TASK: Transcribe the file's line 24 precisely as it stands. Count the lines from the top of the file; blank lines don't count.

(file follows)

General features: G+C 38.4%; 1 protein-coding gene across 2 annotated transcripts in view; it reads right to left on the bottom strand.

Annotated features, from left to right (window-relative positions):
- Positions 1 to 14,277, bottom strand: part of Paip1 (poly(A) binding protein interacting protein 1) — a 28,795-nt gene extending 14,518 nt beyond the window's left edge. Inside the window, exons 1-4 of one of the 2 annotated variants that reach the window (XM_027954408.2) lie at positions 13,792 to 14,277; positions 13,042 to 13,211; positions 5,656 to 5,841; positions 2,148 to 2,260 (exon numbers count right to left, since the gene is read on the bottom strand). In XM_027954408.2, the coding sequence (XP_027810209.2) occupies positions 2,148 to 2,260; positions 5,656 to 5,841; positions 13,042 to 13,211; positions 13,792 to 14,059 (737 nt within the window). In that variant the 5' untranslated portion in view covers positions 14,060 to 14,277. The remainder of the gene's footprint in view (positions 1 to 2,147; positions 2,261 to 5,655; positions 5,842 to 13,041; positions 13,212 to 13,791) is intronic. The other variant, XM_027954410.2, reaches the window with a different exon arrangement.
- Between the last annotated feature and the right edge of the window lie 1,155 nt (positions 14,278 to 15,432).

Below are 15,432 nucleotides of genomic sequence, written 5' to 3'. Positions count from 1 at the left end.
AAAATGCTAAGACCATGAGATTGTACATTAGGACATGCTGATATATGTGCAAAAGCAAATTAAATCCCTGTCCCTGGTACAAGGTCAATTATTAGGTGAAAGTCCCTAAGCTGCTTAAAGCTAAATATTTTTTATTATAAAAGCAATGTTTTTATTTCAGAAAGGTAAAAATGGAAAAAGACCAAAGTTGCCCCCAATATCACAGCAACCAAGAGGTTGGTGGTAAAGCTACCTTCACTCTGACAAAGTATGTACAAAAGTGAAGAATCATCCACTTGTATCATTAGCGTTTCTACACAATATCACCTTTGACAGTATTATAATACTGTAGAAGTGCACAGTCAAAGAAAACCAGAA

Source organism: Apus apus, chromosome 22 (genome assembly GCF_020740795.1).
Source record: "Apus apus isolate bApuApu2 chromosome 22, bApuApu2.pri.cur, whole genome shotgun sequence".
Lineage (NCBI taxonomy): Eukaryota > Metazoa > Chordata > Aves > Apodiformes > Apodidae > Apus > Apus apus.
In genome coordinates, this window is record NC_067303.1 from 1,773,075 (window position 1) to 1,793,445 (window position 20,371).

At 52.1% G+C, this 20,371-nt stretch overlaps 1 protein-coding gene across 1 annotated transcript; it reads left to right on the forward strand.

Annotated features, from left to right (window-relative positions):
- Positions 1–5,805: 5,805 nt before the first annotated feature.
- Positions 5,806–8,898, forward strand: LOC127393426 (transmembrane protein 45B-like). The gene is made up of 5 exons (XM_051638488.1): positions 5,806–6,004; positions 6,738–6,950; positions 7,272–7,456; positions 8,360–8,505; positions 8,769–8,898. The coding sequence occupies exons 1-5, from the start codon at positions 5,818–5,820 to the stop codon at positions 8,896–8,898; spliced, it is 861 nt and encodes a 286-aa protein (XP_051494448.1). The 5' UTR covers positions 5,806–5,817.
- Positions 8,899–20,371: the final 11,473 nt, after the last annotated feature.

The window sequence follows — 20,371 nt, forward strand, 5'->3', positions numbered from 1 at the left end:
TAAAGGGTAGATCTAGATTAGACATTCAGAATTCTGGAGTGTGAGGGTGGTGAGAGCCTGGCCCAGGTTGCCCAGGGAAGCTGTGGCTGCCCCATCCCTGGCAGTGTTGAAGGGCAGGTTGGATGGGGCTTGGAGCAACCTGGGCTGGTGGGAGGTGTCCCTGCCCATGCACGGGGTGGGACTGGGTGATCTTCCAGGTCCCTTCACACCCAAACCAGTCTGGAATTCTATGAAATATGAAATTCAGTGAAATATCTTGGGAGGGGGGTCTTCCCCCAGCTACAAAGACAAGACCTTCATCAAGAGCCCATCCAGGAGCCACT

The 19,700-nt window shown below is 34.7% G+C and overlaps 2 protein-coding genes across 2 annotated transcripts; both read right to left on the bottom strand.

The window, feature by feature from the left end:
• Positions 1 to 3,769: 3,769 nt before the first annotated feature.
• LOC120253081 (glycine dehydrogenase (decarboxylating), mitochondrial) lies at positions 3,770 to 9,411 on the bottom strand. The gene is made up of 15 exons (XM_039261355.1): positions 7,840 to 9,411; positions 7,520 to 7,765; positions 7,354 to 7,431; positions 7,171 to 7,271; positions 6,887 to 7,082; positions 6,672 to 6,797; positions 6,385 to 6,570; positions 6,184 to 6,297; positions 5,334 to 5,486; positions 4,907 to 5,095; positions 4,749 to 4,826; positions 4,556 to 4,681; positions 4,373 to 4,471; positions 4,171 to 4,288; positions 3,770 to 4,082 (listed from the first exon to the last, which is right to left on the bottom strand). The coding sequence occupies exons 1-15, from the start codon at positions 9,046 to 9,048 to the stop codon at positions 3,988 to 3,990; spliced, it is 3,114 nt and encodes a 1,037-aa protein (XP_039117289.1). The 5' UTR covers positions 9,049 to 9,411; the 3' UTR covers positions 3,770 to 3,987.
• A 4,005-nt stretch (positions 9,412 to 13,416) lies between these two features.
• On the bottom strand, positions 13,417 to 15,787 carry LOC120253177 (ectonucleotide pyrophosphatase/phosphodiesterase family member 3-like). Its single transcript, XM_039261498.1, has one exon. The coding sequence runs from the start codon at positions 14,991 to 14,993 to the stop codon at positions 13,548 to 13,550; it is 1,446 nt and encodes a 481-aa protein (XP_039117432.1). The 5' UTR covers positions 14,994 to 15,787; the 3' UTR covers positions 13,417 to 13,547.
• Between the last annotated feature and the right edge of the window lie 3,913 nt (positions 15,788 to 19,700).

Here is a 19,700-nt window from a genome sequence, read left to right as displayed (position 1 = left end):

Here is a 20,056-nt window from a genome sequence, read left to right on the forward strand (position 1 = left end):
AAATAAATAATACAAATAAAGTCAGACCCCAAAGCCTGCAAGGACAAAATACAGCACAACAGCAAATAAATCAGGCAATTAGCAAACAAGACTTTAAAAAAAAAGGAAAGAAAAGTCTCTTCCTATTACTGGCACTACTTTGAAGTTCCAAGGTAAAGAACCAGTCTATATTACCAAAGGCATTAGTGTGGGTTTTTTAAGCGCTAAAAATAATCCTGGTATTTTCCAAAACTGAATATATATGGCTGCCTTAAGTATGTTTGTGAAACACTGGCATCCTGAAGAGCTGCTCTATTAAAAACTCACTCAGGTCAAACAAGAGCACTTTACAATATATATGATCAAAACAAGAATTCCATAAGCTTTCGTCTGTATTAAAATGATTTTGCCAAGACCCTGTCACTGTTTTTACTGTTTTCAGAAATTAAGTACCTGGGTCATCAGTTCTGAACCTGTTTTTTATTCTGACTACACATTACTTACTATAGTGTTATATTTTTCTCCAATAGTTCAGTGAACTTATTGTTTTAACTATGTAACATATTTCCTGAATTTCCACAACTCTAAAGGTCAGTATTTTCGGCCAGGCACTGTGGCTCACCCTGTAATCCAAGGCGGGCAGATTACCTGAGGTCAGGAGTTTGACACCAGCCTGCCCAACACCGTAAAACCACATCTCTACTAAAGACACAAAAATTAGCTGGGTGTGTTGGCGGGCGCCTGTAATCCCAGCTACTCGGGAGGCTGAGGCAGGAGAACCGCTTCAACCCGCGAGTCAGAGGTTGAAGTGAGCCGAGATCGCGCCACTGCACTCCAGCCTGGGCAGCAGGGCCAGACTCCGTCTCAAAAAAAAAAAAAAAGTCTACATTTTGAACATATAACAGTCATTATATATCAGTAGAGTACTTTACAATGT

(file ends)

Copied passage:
• Between the last annotated feature and the right edge of the window lie 3,913 nt (positions 15,788 to 19,700).